Checking if a list of vectors are all identical

(Looking for the most idiomatic way to solve this problem. It’s inside several nested loops.)

I have a situation where I have two lists of 3-vectors. Often these two lists are identical except for displacement. (One set of points is merely a shifted copy of the other.) To check for identity, I just subtract them and then check to see that the component-wise difference is the same for all vectors. So the difference between two sets of vectors might be something like this (just a MWE, not realistic)

julia> t
4-element Vector{Vector{Float64}}:
 [0.1, 0.2, 3.3]
 [0.2, -0.2, 1.0]
 [0.3, 0.25, -1.0]
 [-0.1, -0.2, 0.3]

julia> s
4-element Vector{Vector{Float64}}:
 [-0.1, 0.5, 4.6]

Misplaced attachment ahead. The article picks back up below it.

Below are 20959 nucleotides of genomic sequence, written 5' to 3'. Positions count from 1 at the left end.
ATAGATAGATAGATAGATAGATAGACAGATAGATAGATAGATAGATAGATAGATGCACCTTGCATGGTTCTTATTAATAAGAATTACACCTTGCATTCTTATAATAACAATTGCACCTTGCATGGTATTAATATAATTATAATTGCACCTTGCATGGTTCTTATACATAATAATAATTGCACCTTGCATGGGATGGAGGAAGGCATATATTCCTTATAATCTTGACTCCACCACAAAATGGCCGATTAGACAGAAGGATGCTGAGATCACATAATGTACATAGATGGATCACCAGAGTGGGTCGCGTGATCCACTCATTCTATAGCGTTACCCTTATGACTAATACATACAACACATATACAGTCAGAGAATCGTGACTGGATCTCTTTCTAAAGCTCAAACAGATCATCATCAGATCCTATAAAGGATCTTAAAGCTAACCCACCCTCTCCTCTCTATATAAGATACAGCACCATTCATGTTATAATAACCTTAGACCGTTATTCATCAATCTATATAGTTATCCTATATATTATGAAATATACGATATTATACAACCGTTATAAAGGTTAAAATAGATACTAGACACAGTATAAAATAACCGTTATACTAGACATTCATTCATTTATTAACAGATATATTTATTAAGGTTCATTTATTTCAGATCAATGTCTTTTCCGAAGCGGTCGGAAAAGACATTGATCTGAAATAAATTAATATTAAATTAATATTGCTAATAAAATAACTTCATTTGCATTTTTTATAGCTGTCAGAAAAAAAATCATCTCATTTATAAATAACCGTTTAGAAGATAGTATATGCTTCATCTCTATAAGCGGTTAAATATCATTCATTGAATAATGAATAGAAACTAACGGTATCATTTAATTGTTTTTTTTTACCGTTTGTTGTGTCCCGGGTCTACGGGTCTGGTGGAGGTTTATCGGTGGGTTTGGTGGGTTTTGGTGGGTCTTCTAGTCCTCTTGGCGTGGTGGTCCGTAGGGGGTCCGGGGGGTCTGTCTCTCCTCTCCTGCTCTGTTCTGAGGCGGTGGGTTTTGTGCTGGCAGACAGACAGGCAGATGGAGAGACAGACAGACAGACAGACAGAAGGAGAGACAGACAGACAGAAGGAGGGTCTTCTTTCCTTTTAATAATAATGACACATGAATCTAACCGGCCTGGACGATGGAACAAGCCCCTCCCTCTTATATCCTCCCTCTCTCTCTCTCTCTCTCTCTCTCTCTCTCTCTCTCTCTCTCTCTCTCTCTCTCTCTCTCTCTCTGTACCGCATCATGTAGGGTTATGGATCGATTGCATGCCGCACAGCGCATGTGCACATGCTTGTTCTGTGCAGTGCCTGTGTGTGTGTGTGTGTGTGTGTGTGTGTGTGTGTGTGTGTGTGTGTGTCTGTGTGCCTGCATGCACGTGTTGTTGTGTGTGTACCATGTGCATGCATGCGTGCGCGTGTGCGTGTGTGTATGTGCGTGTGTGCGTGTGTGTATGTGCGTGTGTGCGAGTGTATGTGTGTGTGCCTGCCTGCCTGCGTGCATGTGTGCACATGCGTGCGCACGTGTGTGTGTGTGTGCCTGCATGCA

[0.0, 0.1, 2.3]
 [0.1, 0.55, 0.3]
 [-0.3, 0.1, 1.6]

julia> diffs=t-s
4-element Vector{Vector{Float64}}:
 [0.2, -0.3, -1.2999999999999998]
 [0.2, -0.30000000000000004, -1.2999999999999998]
 [0.19999999999999998, -0.30000000000000004, -1.3]
 [0.19999999999999998, -0.30000000000000004, -1.3]

So then I check to see that each difference vector matches the others by:

julia> all([diffs[1]≈i for i in diffs[2:end]])

Not sure if this is the best way to do this. Is there a more idiomatic way? It seems verbose with the list comprehension…

(I could perhaps store the points as columns in a matrix instead of as a vector of vectors…)

If allocations/performance don’t matter, I propose